by Mary Catherine Cochran
Nearly a year ago- according to my Facebook timeline, I attended a meeting where a good friend and neighbor was recognized by Howard County Council Resolution for his work in the community, his dedication to family and his selection as the Honorary Grand Marshall of the Baltimore City St. Patrick’s Day Parade.Resolutions are good for just that sort of thing- recognizing the quiet heroes among us who work hard, give freely and encourage us all to be better citizens. At well over 6’ he normally stands tall, but on that particular evening he towered over the rest of us. A month later- on a perfect day for a parade we watched as our quiet man, impeccable in top hat, tails and twinkling Irish eyes, led the parade. It was a great honor for him, but it was standard operating procedure for the rest of us – we were used to following.
Four months ago he took the lead, again, when his physician told him he had Mesotheliomia, a rotten scourge of a disease that had already killed his brother and had decimated the ranks of his fellow pipe fitters who had been exposed to asbestos insulation. “Very good”, the quiet man replied. The physician, confused by the response, explained that this was a fatal diagnosis and the man, again, answered; “Very good”. The physician did not know that this was the quiet man’s standard answer to everything life threw at him- the sweet and the bitter, the birth of babies, the death of a cherished spouse. “Very good” was an affirmation of faith that there was some reason; some order in the things that lay beyond his control and it was an expression of acceptance, an acceptance of life- all of life, not just the parts we wish to pick and choose.
Three months ago, shortly after receiving his second chemotherapy treatment, a week after attending his first grandson’s wedding and a day after visiting his friends at the Maryland Irish Festival, the quiet man suffered a heart attack that would take his life before the end of the day. On his last morning he flew over his beloved Baltimore City en route from the Howard County General Hospital Emergency Department to the Johns Hopkins CCU. The physicians at Hopkins told the family to say their goodbyes one last time. The family gathered around his bed offering one-sided farewells and whispered prayers of gratitude. The quiet man, perhaps sensing the sorrow which lay thick throughout the room, unexpectedly awakened and, in the shadow of impending death, spent his final hours speaking with each family member, offering reassurance, lending strength from his own breaking heart, telling a joke or two, and teaching those who were gathered, one last lesson on acceptance and grace.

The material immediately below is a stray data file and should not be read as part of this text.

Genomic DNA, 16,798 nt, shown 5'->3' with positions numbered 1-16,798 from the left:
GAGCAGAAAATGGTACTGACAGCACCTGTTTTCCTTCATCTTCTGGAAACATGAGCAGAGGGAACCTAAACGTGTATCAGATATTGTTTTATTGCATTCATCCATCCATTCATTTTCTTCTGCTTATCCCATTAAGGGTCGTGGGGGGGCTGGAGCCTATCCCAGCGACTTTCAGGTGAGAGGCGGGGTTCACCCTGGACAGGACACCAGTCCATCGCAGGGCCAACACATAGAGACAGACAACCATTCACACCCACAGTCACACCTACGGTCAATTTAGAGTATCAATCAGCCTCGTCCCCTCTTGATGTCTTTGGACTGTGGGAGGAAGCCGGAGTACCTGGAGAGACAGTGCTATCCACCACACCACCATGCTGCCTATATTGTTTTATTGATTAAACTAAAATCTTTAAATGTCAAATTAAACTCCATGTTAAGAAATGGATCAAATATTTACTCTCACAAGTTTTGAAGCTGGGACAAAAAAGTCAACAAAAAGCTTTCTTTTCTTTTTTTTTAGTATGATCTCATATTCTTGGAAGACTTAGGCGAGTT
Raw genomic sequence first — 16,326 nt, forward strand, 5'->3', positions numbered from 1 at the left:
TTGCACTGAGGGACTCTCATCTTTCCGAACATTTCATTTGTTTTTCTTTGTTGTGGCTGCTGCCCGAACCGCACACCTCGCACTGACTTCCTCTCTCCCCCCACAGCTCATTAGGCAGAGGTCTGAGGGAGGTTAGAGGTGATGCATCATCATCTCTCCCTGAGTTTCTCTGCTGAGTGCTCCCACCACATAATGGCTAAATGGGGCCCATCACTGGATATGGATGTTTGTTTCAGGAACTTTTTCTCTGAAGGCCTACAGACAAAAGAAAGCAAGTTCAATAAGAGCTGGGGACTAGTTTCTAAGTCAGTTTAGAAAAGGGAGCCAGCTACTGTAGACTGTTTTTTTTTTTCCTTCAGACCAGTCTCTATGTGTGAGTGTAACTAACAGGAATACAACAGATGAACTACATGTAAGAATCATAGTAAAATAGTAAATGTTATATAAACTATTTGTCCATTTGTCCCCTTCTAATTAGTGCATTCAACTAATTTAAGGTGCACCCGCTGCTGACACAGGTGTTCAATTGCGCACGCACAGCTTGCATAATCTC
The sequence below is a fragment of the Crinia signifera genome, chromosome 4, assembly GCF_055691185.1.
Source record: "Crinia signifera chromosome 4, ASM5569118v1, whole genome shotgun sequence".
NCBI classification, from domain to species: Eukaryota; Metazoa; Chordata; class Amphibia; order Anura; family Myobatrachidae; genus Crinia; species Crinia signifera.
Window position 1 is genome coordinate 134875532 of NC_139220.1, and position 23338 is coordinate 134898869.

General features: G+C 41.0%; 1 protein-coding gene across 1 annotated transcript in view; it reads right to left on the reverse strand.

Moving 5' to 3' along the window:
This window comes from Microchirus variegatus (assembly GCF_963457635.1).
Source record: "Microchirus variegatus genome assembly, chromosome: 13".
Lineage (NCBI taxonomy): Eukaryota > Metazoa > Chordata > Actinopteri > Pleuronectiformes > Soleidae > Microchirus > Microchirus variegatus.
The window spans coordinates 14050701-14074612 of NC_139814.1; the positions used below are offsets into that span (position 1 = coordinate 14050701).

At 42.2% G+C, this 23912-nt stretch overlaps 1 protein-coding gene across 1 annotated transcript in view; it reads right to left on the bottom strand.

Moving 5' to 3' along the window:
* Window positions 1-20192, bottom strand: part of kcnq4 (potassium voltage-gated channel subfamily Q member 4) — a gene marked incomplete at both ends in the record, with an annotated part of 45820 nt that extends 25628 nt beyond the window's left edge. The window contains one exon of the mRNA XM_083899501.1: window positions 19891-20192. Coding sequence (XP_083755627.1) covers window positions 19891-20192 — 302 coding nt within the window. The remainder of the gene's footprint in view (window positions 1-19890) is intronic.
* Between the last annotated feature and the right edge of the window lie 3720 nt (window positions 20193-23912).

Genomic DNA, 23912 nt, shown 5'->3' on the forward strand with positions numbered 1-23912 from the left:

Perhaps dying gracefully should be more than an aspiration, perhaps it should be a right. The Johns Hopkins Hospital gave the quiet man and his family the gift of a graceful death. We’ve learned to expect an easier death as a part of the hospice experience, but in the culture of hospital medicine, which equates life as victory and end of life as defeat, it was less expected. I will forever be grateful to the entire Hopkins staff of nurses and physicians, especially Dr. Chiadi Ndumele , who fostered a good death for a man who had lived such a “Very good” life.